Meridians or channels, are invisible pathways through which Qi flows that forms an energy network connecting all parts of the body. TCM understands and identifies the twelve major meridians in the body. Each one is related to a specific Organ System. The meridian network links meridians with each other and connects all body structures; skin, tendons, bone, internal organs, cells, and atoms. TCM also understands that meridians connect the interior with exterior and the upper body with the lower body. This interlinked, animating network through which Qi flows freely makes the body an organic whole.
The meridian network is like a system of highways, roads and streets that links major cities. The highways (meridians) and the cities (organs) make up an entire energy map (the body). It is through this system of roadways that energy (Qi) runs. For example, if a city's internal streets are blocked with traffic, eventually this situation will cause a problem with the highways leading into this city. If the traffic condition worsens, even the cities linked by the major highways will experience a problem. Or two cities may be fine and traffic may be flowing smoothly within their areas. Yet, if there is an accident and traffic builds up on one of the roads linking the cities, eventually one or both of these cities will find themselves affected by traffic congestion. In the example of a stroke that highway may have been flooded out and either needs repair or a bypass road needs to be built for traffic (information) to travel. This analogy offers a way to understand how blockages in meridians can cause problems in organs.
Meridians form a powerful information system within which each Organ also forms its own data system. In addition to transmitting Qi, meridians also transmit actual information to and among the Organ Systems. It is through the meridians and the flow of Qi that the various parts of the body communicate with each other faster than the speed of light. Interestingly, meridians are also sensitive to time and place.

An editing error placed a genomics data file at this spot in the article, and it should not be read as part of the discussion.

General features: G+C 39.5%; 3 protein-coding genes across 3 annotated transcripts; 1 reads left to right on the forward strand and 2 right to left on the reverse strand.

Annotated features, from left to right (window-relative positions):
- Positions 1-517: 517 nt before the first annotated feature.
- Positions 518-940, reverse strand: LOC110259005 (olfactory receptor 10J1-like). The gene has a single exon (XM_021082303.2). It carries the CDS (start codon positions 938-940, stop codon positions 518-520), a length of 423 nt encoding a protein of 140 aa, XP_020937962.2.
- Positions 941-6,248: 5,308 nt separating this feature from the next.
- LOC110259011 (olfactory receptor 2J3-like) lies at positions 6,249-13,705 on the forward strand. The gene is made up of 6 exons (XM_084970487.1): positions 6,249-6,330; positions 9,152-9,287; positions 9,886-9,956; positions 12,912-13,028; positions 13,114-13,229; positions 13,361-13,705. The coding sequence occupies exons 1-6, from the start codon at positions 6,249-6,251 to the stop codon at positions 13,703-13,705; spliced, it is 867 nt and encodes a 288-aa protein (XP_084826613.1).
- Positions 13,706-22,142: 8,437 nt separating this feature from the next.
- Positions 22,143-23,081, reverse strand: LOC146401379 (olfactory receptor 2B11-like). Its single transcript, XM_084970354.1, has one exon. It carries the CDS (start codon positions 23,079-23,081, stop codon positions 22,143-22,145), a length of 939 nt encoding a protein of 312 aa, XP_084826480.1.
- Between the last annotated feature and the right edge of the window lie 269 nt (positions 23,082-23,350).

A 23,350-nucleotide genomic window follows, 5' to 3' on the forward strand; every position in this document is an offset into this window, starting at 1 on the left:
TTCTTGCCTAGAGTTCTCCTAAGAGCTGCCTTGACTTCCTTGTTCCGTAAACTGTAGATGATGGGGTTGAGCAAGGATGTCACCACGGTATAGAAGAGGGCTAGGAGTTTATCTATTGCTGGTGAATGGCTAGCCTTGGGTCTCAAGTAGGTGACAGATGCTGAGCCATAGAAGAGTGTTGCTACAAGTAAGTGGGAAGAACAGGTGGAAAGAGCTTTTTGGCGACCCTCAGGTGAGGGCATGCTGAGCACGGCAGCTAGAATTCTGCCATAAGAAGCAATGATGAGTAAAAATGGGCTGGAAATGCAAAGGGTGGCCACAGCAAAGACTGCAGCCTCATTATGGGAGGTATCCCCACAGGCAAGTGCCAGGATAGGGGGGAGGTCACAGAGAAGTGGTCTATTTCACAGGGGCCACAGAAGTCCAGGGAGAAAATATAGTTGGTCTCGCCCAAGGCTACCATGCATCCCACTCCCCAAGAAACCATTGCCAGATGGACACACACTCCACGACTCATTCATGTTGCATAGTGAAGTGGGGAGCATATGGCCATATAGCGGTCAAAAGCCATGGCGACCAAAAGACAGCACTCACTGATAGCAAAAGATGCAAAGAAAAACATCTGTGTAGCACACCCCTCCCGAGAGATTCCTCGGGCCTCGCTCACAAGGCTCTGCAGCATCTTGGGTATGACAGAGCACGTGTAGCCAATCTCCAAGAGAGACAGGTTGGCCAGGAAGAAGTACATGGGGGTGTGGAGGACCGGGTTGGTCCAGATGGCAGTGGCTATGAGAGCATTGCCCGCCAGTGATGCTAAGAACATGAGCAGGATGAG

They reflect and respond to the changing energy of the seasons, the time of day and the climate of a particular place. TCM understands that when the meridian system functions well, the body (including its mind, spirit and emotions) is healthy and maintains homeostasis, a dynamic condition of internal harmony where yin and yang energies operate seamlessly.
The ancient medical text Nei Jing states: "The function of the channel (meridian) is to transport the Qi and blood and circulate yin and yang to nourish the body." Because meridians respond to and carry stimulation as well as transmit information, they have the ability to bring healing energy to local, as well as distant, parts of the body. This can create physiological and other changes as Qi circulates. It is this function that makes acupuncture and acupressure work: at specific points along the meridian, the flow of Qi can be enhanced or modified either with needles or with the pressure of the finger or the hands.
The energy pathways and the Organ Systems they link provide TCM with a framework for identifying the root cause of health problems and the diagnoses to heal them. Meridians work by regulating the energy functions of the body and keeping it in harmony. If a dysfunction occurs, acupuncture or other therapies can stimulate the relevant meridian(s) to help bring an affected Organ back into balance. If Qi stagnates for too long in any meridian, it can become blocked and eventually turn into matter, setting the stage for conditions that can create a physical mass (tumor). Dysfunctional meridians can also become susceptible to external pathogenic factors that can migrate to Organs along the route of the affected meridian.
TCM Meridian Theory states: "As long as Qi flows freely through the meridians and the Organs work in harmony, the body can avoid disease."